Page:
UC Berkeley chancellor calls reopening amid crises ‘hardest situation I’ve ever encountered’
The University of California’s first two campuses to reopen this fall, Berkeley and Merced, begin classes Wednesday amid multiple crises: fear of COVID-19 spikes among students, shuttered classrooms that have forced online learning, and battered university budgets.
The early reports from some college openings throughout the nation are unsettling. Despite months of careful planning and strict rules for testing, contact tracing, masking and social distancing, the virus is surging as students have begun gathering in groups large and small after months apart from friends.
At USC, officials announced an “alarming surge” in COVID-19 cases just one week into the semester. The University of North Carolina at Chapel Hill reported that 31% of students had tested positive for the virus this week after the university reopened with in-person classes and then quickly shut down. The University of Alabama reported more than 560 new cases less than a week after classes began Aug. 19.
Now UC campuses face their own tests.
UC Berkeley was one of the first universities in the state to shift to online learning. Chancellor Carol Christ said her decision came after a Berkeley biostatistics professor, Nicholas Jewell, laid out how rapidly and dangerously this virus would spread during a March 7 lecture. Two days later, she announced the shutdown.
This fall, UC Berkeley expects 1,600 students to move into campus dorms — short of filling 3,000 available spots as many cancelled housing contracts after learning that almost all classes will be remote. As of Sunday, only three of 1,340 students had tested positive for COVID-19, Christ said. All students are required to sequester for a week, then take another test, and follow strict masking and social distancing rules. Students living in off-campus apartments are being urged to do likewise.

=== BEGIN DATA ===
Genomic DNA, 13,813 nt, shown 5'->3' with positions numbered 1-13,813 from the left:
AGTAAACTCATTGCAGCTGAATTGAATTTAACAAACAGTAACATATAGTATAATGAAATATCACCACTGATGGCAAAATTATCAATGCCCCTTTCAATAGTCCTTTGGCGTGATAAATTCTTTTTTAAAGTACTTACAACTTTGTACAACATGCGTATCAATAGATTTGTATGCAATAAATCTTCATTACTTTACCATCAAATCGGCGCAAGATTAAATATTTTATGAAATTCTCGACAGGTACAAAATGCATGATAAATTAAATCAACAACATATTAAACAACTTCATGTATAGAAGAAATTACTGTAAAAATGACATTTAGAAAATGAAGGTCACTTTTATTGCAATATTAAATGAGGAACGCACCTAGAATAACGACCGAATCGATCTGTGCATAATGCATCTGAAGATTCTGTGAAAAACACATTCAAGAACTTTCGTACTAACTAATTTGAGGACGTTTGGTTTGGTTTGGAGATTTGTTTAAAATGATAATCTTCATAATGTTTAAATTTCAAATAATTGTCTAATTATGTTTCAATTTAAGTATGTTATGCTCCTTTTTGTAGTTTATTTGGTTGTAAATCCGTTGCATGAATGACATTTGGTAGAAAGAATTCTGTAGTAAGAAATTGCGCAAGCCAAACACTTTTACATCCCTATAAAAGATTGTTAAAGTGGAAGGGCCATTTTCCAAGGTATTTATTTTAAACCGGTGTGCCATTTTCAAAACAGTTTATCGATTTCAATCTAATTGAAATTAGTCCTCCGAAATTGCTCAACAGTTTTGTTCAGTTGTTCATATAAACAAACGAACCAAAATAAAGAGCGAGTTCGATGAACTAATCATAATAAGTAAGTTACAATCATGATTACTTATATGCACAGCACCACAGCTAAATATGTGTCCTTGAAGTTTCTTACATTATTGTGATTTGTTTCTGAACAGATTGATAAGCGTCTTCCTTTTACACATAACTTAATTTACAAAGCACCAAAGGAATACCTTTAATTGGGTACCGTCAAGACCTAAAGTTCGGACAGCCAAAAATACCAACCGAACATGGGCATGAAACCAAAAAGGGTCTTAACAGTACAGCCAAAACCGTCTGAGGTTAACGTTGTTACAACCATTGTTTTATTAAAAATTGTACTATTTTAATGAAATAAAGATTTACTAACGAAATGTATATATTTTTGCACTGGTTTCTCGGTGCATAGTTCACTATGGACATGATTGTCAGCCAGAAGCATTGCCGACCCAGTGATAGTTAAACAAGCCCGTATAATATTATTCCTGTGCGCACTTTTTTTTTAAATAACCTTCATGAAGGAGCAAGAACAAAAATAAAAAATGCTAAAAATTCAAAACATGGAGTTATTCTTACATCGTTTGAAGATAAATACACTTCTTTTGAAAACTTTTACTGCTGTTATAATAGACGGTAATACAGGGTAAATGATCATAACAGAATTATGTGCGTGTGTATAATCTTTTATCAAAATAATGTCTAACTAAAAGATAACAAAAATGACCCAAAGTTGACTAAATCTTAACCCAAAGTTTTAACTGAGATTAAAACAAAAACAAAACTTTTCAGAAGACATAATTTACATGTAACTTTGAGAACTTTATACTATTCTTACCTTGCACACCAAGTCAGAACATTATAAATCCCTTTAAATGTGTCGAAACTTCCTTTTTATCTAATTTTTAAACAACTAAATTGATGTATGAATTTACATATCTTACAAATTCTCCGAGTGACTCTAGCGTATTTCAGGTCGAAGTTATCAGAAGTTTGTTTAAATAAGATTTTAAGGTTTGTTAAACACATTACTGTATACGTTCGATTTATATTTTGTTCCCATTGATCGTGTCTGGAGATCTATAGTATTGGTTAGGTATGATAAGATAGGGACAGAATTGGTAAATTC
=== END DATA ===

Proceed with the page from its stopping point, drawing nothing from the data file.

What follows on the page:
At the same time, the pandemic has spurred Berkeley’s worst ever financial crisis. The campus expects a financial hit of $340 million through next June, the result of less revenue from housing, dining, athletics and performances, along with higher spending for cleaning, testing and instructional technology. That is projected to cause a $200-million budget deficit for fiscal year 2021, which campus officials expect to cover by taking out short-term debt along with other actions.
Christ said she expects a much improved online learning experience this fall because faculty and graduate students have spent the summer developing more robust offerings than the “on-the-fly” instruction abruptly launched in March. To ensure equitable remote learning opportunities, the campus has invested $4.6 million for 3,000 laptops, 800 WiFi hot spots and other tools for lower-income students.
“It’s certainly the hardest situation I’ve ever encountered, by far, in my time as chancellor,” said Christ, who spoke of the challenges in an interview with reporters this week:
Most difficult issue?
Christ: The hardest thing in this pandemic is how fast facts on the ground change and also knowledge changes. So we’re still constantly reassessing. What’s the best testing protocol? What’s the best test? What’s the best contact tracing? We’ve all had to learn to be very agile, really flexible in our decision-making.